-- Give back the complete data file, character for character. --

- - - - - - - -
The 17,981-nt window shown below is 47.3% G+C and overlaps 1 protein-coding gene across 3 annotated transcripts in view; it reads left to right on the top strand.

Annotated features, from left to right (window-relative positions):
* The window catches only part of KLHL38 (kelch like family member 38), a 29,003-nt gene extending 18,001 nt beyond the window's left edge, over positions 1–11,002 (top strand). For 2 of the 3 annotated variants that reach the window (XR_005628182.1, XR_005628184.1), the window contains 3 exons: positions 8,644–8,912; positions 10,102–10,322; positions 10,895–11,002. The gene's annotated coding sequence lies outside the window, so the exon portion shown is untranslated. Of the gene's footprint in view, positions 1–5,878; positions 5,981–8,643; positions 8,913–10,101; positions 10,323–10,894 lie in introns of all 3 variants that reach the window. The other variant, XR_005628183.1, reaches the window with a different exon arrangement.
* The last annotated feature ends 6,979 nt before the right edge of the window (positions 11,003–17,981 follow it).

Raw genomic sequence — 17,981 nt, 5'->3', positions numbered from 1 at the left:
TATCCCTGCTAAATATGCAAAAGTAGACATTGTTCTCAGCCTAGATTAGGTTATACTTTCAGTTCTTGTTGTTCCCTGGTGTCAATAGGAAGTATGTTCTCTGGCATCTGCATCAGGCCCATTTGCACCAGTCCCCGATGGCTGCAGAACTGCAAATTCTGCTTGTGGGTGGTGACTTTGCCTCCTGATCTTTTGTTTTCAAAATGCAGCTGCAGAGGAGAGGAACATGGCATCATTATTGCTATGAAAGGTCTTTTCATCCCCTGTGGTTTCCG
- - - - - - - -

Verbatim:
The 17,981-nt window shown below is 47.3% G+C and overlaps 1 protein-coding gene across 3 annotated transcripts in view; it reads left to right on the top strand.

Annotated features, from left to right (window-relative positions):
* The window catches only part of KLHL38 (kelch like family member 38), a 29,003-nt gene extending 18,001 nt beyond the window's left edge, over positions 1–11,002 (top strand). For 2 of the 3 annotated variants that reach the window (XR_005628182.1, XR_005628184.1), the window contains 3 exons: positions 8,644–8,912; positions 10,102–10,322; positions 10,895–11,002. The gene's annotated coding sequence lies outside the window, so the exon portion shown is untranslated. Of the gene's footprint in view, positions 1–5,878; positions 5,981–8,643; positions 8,913–10,101; positions 10,323–10,894 lie in introns of all 3 variants that reach the window. The other variant, XR_005628183.1, reaches the window with a different exon arrangement.
* The last annotated feature ends 6,979 nt before the right edge of the window (positions 11,003–17,981 follow it).

Raw genomic sequence — 17,981 nt, 5'->3', positions numbered from 1 at the left:
TATCCCTGCTAAATATGCAAAAGTAGACATTGTTCTCAGCCTAGATTAGGTTATACTTTCAGTTCTTGTTGTTCCCTGGTGTCAATAGGAAGTATGTTCTCTGGCATCTGCATCAGGCCCATTTGCACCAGTCCCCGATGGCTGCAGAACTGCAAATTCTGCTTGTGGGTGGTGACTTTGCCTCCTGATCTTTTGTTTTCAAAATGCAGCTGCAGAGGAGAGGAACATGGCATCATTATTGCTATGAAAGGTCTTTTCATCCCCTGTGGTTTCCG